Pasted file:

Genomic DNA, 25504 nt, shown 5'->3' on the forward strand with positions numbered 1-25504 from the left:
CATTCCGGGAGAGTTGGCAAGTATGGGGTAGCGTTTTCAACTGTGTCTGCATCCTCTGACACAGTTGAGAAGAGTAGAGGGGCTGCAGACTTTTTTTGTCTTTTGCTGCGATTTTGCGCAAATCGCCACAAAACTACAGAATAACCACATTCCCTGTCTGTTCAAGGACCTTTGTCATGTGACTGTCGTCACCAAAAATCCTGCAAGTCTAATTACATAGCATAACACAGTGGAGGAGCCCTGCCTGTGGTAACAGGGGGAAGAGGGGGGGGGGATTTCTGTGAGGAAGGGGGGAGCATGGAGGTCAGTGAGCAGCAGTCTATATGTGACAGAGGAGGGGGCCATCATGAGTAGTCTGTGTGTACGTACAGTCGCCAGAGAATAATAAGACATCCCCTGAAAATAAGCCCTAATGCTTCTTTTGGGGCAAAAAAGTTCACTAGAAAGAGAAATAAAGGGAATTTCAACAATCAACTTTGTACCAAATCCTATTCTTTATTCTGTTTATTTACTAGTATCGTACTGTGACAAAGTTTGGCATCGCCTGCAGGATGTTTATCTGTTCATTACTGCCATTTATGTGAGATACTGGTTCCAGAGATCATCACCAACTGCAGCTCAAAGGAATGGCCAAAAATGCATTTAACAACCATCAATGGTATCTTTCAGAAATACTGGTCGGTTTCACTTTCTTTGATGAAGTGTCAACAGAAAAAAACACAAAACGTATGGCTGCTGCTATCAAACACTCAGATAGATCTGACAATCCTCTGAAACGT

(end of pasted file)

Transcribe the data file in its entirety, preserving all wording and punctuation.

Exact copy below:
Genomic DNA, 25504 nt, shown 5'->3' on the forward strand with positions numbered 1-25504 from the left:
CATTCCGGGAGAGTTGGCAAGTATGGGGTAGCGTTTTCAACTGTGTCTGCATCCTCTGACACAGTTGAGAAGAGTAGAGGGGCTGCAGACTTTTTTTGTCTTTTGCTGCGATTTTGCGCAAATCGCCACAAAACTACAGAATAACCACATTCCCTGTCTGTTCAAGGACCTTTGTCATGTGACTGTCGTCACCAAAAATCCTGCAAGTCTAATTACATAGCATAACACAGTGGAGGAGCCCTGCCTGTGGTAACAGGGGGAAGAGGGGGGGGGGATTTCTGTGAGGAAGGGGGGAGCATGGAGGTCAGTGAGCAGCAGTCTATATGTGACAGAGGAGGGGGCCATCATGAGTAGTCTGTGTGTACGTACAGTCGCCAGAGAATAATAAGACATCCCCTGAAAATAAGCCCTAATGCTTCTTTTGGGGCAAAAAAGTTCACTAGAAAGAGAAATAAAGGGAATTTCAACAATCAACTTTGTACCAAATCCTATTCTTTATTCTGTTTATTTACTAGTATCGTACTGTGACAAAGTTTGGCATCGCCTGCAGGATGTTTATCTGTTCATTACTGCCATTTATGTGAGATACTGGTTCCAGAGATCATCACCAACTGCAGCTCAAAGGAATGGCCAAAAATGCATTTAACAACCATCAATGGTATCTTTCAGAAATACTGGTCGGTTTCACTTTCTTTGATGAAGTGTCAACAGAAAAAAACACAAAACGTATGGCTGCTGCTATCAAACACTCAGATAGATCTGACAATCCTCTGAAACGT